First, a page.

Kabarto camp in Dahuk, 2020. Image credit: Shahab Al Samir

‘Stay at home’ – a phrase that has almost become a mantra for many over the past year. However, over 79 million people worldwide are currently displaced, with many forced to leave their homes because of war, civil unrest, or in the aftermath of natural disasters. An unfamiliar and transient lifestyle is thrust upon them and the question arises; when you no longer reside in the place you had called home, what meaning does ‘home’ take on?

There are 7 billion opinions of what ‘home’ means. Uniting many of these interpretations is the sense of belonging; ‘I feel at home’ holds a power that some find in a place, a story, a person. It is intrinsically entwined with memory and heritage, our sense of self and identity, or our detachment therefrom.

With many discussions of migration and displacement, there is the inevitable question of return. Why don’t people go back to their home and homelands? It is a geopolitical question loaded with challenges of varying degrees of spatial justice.

For the Yazidis of northern Iraq, their villages have been destroyed and lie empty with their people cramped in camps outside these villages. They fall between a distinct lack of government support and limited humanitarian and international aid. They don’t have capital to rebuild and their government is resistant to provide it. They are subject to a deep social, racial and ethnic lack of understanding regarding their heritage, an ignorance that is systemic and embedded for generations. Yazidis attempted to return but found ghost villages with lack of basic infrastructure such as electricity, running water, schools and hospitals in addition to ruins of homes. So, what remains to return to? Their feeling of safety is, ironically, stronger in the camps.

The camps are not built with the intention of long-term living and building a future. But while many of their community, including women and children, are still held captive by ISIS, and their situation is encapsulated by the horrors of genocide, sexual slavery and ethnic erosion, the camps offer Yazidis a feeling of protection, a temporary sense of home.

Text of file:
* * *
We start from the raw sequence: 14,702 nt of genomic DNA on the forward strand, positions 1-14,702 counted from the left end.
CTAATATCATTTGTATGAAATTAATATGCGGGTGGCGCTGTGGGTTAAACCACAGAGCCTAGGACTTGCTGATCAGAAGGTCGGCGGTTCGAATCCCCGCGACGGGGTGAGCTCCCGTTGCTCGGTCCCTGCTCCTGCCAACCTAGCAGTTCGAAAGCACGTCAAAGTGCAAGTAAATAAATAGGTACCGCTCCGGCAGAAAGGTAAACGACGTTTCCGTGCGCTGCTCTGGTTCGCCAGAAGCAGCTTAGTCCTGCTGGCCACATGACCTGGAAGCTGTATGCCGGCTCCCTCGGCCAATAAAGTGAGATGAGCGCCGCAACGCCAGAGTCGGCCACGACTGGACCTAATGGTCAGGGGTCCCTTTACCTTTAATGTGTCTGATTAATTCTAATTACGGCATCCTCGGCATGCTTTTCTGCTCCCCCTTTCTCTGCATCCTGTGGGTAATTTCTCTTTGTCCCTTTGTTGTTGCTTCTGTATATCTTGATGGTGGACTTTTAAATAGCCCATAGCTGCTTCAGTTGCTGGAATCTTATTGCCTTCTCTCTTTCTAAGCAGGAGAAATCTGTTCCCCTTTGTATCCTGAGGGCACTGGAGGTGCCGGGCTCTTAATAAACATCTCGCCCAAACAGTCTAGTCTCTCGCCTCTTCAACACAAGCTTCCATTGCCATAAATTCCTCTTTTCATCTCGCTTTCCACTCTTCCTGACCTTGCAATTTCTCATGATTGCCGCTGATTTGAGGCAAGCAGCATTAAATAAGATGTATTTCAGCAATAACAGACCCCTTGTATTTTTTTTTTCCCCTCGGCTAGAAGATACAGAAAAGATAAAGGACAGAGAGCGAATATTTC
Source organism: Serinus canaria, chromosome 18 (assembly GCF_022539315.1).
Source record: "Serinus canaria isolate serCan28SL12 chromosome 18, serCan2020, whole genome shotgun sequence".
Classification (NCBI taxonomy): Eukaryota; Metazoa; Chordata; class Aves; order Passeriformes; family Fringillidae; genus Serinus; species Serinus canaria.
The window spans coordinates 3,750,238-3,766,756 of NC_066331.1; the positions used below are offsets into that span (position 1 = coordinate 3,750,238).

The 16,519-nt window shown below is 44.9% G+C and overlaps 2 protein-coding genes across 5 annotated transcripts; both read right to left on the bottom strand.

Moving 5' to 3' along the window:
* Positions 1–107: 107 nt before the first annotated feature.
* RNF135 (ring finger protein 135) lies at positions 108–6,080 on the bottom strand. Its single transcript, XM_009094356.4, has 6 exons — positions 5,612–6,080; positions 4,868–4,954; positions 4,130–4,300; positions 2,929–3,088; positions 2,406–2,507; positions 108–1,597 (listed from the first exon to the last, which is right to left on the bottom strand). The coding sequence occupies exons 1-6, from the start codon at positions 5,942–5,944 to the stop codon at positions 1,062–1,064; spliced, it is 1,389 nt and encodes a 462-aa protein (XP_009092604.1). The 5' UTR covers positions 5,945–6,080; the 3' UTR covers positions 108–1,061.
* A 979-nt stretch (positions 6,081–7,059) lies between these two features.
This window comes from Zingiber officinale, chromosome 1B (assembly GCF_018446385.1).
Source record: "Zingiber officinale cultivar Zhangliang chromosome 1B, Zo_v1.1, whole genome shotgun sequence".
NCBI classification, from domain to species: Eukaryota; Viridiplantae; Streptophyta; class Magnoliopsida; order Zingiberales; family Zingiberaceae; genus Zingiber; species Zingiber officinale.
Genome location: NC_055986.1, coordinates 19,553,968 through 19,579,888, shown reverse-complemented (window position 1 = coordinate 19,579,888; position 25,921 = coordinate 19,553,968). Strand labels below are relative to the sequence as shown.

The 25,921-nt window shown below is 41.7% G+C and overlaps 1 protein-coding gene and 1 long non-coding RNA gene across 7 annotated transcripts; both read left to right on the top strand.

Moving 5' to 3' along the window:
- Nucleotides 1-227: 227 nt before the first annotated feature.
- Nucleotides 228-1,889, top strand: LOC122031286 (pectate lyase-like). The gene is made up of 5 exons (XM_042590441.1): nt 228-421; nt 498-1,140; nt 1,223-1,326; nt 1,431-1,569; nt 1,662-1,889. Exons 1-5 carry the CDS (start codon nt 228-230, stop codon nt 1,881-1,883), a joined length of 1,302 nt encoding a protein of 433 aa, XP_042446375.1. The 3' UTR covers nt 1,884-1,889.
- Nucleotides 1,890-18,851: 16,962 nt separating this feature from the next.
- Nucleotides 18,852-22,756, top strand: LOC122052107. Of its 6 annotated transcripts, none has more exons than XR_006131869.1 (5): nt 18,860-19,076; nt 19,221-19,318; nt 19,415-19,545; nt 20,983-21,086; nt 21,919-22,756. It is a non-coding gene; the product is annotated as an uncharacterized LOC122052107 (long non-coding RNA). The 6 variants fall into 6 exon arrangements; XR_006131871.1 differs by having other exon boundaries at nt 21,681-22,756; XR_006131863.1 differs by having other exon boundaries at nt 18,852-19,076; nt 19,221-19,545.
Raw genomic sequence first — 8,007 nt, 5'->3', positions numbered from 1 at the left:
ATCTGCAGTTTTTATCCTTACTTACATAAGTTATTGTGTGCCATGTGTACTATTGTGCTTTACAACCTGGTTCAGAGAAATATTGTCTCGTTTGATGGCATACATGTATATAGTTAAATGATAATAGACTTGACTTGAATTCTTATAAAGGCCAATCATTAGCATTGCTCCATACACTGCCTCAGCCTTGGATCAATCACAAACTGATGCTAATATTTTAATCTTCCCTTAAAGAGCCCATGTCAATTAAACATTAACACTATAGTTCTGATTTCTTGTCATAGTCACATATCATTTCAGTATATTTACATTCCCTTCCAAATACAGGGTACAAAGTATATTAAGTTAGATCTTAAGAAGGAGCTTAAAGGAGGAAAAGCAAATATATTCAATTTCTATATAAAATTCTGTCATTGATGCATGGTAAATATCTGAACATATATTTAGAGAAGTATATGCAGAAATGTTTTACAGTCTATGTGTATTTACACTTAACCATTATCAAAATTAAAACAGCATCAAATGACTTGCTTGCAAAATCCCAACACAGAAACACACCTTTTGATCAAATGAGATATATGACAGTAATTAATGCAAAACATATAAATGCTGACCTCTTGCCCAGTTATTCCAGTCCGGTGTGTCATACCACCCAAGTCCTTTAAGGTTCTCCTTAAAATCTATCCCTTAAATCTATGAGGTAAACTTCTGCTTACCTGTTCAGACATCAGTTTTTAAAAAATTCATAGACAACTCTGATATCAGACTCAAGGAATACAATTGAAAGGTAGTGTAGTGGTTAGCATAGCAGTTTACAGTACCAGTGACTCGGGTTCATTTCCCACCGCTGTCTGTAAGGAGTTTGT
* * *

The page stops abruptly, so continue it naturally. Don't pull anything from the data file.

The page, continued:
It becomes evident that home is much more than a geographical location of where we were born or reside.

Our research at Plymouth with displaced communities explores memory, imagination and storytelling to reconstruct what displacees value about their home-making practices and heritage. Through a participatory mapmaking approach, participants shared with us the physical and emotional meanings of home. For some, home is a place for becoming and growing, for critiquing one’s place in society (specifically for female participants) – somewhere between individual identity and belonging to a nationhood or collective. For others, home is transgressive, forging the freedom to drift between this physical land and alternative lives in books, novels and poems. Home is at times political, preserving and affirming a culture and nation’s right to exist against targeted erasure through warfare.

We see that home and home-making spatial practices involve iterative processes of negotiations with social, political, environmental and global challenges throughout our life.

Ultimately, home shouldn’t be tied with a geographical location alone. It is the way of being in the world, the feeling of safety and the environment in which to build a future. So, how do you stay or go back home when it isn’t home anymore?

Our pioneering spirit runs deep in the quest for a better tomorrow

From the mountain peaks to the ocean depths and with the communities living between, we are on a quest to address global challenges through novel ways of studying issues, creative approaches to understanding their causes and uncovering innovative, sustainable solutions.

Meet our pioneering researchers

Plymouth Pioneers, Abigail McQuatters-Gollop, Will Blake, Sheena Asthana and James Daybell